Q: What IS a balanced trim?

A: That’s a tough and often abstract or subjective answer. For me though, it means the whole body working in unison for complete harmony and health. Cheesy answer, I know, but it’s true. The long answer would be, there is balance at many different levels. There is balance of the feet, so that they can grow as uniformly, symmetrically, and in a manner that allows the feet to require little hoof care over time, i.e., the hoof care necessary should be only enough to keep the feet in perfect balance. That’s rare, but that’s the goal. The next level of balance to me is that of the body. Most creatures tend to be asymmetrical, but through guidance and help, we should be able to come closer to symmetry. That would mean that the shoulders, hips, spine and all the related muscles should be equal and even in relation to each ones counter part. Think of the body like that of a suspension bridge. If one cable is looser than the rest there isn’t perfect balance. If one footing is off, the bridge can’t be level, stable or in balance. If one beam of the bridge has more tension or is out of
place, there can’t be perfect balance. So, the body has to be as symmetrical as possible.

There is balance in the diet, and no, this doesn’t refer to micro-managing the diet. It simply means that the horse should be able to have available all the necessary vitamins, mineral, proteins, fats, etc, etc. that each specific horse requires, based on the amount of work he does and based on his body type. If the horse has the right diet and nutrients, then the body should be able to produce any chemical or supplement that horses body needs. We shouldn’t have to micro-manage the diet to ensure that ‘we’ feed 2 units of zinc, 4 units of vitamin C, 1 unit of fat, 1/2 unit of protein, and on and on. That’s getting in the horses way. Besides, that kind of diet regulation can get very expensive and will likely wind up driving you and/or the horse nuts. Just provide the basics and let the horse do the rest. If the digestive track of the horse is balanced, he will be able to handle extracting just what he needs from his diet. If it’s not balance, help it become so, and then get out of the way.
Let the body take over. Nature is a pretty amazing thing. Quite often, she knows better than we do. After all, she’s been managing all things great and small for a lot longer than we have, regardless of what we humans thing is best for the world.

Next there’s balance in the environment. This has to do with various surfaces for the horse to walk across, various sources of water, good air, various dirts and soils, various grasses, plants, shrubs and scrubs to graze upon. The greater the grazing area and the greater the varied plants to eat, the better the horse will be able to extract most, if not all, the food and nutrients it needs.

Nature is at work again and providing just what that horse needs.

The problem is, we don’t all have enough pasture and grazing area for our horses. So, this is where we can be inventive or creative to help mimic Nature the best we can. Just think outside the box. Oh, hills and flat land are all part of a balanced environment. Some people are lucky enough to have that naturally. Others have to create it the best way possible.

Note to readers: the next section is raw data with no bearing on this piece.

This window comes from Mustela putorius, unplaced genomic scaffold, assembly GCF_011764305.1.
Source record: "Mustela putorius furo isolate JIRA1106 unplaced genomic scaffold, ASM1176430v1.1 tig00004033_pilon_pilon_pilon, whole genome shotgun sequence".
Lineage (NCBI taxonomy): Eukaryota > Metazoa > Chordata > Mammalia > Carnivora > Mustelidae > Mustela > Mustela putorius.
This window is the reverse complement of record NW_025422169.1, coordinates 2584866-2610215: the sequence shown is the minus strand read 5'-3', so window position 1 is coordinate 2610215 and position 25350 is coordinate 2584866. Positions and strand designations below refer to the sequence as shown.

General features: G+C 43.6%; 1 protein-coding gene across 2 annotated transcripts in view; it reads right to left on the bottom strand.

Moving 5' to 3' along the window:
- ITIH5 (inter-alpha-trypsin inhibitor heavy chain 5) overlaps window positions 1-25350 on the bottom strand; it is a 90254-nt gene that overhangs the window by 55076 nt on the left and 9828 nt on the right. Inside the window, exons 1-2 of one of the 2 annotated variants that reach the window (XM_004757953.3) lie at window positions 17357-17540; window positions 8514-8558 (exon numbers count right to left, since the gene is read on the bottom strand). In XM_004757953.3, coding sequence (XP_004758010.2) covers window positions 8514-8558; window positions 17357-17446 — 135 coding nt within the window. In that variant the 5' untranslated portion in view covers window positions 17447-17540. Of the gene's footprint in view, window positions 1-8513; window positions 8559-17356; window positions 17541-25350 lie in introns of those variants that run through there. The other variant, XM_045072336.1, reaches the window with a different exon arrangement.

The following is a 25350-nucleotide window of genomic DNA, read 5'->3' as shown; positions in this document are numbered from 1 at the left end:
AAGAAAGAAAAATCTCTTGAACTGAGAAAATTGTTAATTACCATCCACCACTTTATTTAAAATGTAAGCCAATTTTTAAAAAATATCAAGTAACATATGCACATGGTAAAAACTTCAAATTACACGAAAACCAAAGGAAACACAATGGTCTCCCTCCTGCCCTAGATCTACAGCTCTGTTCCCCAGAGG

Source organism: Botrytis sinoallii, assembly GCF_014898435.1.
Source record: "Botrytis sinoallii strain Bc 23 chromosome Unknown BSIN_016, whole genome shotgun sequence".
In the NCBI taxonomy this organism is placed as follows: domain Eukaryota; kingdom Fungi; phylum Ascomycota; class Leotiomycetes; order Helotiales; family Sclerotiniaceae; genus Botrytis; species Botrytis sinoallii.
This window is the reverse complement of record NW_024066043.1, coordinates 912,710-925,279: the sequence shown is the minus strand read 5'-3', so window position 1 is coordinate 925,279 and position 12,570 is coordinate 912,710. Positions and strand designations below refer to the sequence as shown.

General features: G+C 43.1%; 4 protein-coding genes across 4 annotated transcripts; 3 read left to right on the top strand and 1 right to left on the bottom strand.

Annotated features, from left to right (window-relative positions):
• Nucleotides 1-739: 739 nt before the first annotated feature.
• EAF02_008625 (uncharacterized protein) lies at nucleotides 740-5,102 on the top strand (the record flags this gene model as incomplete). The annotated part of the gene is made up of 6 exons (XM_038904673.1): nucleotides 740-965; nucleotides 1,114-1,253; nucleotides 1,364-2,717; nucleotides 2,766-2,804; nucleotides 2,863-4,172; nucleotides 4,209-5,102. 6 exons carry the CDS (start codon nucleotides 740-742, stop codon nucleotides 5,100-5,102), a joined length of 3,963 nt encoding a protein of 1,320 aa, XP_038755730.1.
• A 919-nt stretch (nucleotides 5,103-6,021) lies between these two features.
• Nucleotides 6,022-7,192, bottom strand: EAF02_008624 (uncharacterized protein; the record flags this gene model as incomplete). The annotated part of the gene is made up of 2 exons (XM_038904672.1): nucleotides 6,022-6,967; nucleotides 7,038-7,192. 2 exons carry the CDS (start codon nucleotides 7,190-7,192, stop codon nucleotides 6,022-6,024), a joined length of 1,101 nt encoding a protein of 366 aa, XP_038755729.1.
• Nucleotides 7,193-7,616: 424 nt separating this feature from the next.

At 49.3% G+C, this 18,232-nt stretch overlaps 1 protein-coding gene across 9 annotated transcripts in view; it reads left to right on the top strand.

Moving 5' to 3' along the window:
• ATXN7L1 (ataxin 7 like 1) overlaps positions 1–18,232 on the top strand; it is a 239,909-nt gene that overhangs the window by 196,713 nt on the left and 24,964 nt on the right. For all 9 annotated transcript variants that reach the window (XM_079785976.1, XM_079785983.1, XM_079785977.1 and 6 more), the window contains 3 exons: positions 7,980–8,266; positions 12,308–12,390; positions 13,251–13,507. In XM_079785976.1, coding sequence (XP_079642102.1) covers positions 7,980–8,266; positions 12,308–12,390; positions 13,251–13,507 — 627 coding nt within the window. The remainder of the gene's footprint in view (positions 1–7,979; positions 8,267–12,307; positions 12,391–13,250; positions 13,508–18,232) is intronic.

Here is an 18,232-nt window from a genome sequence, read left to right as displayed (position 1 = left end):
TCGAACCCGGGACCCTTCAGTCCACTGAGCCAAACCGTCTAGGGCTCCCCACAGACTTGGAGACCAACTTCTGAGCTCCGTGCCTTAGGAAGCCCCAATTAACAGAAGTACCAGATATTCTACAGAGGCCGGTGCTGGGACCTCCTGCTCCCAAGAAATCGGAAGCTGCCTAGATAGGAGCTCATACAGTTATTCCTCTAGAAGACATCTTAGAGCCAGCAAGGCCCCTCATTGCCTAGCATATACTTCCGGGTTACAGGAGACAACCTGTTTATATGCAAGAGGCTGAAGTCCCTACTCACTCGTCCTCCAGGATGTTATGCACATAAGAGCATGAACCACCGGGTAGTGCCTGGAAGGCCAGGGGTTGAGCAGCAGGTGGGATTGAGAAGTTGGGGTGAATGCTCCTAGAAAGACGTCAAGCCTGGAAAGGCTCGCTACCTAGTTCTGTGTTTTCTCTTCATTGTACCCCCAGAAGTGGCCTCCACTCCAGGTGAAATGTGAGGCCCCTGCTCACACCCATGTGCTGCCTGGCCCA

Balance means complete harmony between all interacting factors and variables. For the horse, that starts from the ground and works it’s way up. Balance can also be a state of mind. If you think in balanced terms, you should be able to achieve balance & harmony.

Q: Why do farriers / trimmers say that ‘this is just your horse’s conformation’?

A: The short answer is, this is what has been thought, taught and believed for generations based on old information. We, as humans, take things to heart because we put a tremendous amount of faith in our mentors, leaders and teachers. The fact of the matter is, the mentor and leaders are only as good as their mental thought process. If their thoughts are skewed, then their beliefs and teachings will be skewed. We, as humans, are believers and followers. Those who think outside the box and prefer to test and prove things before believing are often thought of as weird, strange or bear no weight in the eyes of society. So, when a farrier is taught that the problem with a foundered horse is that the deep digital flexor tendon is the problem and that it will pull the coffin bone through the sole of the foot, followers of said teacher believe that to be true, when in fact, it’s pathologically impossible for a ‘tendon’ to pull the coffin bone.

As for ‘conformation’, this is very tough for farriers and trimmers, because many of them believe that once a horse’s conformation is set, it cannot be changed. This, in my opinion, isn’t true. Granted, there are issues that are tough or impossible to change, but those issues have to be pretty severe. Minor conformational issues can, and are, changed by simply modifying the trim to help reset body balance, symmetry and alignment. If the body can slowly change over time due to one issue or another, why can it not be reversed by altering the trim to help the body correct itself. And it’s not just the trim that allows that to happen. Remember, it’s the whole body that’s taken into consideration and it’s the whole body that’s addressed, which possibly means chiropractics, massage, acupuncture, cranial sacral or any number of other treatments and procedures to help the body correct itself. It’s the whole body and that requires more than
just a farrier or trimmer and horse owner.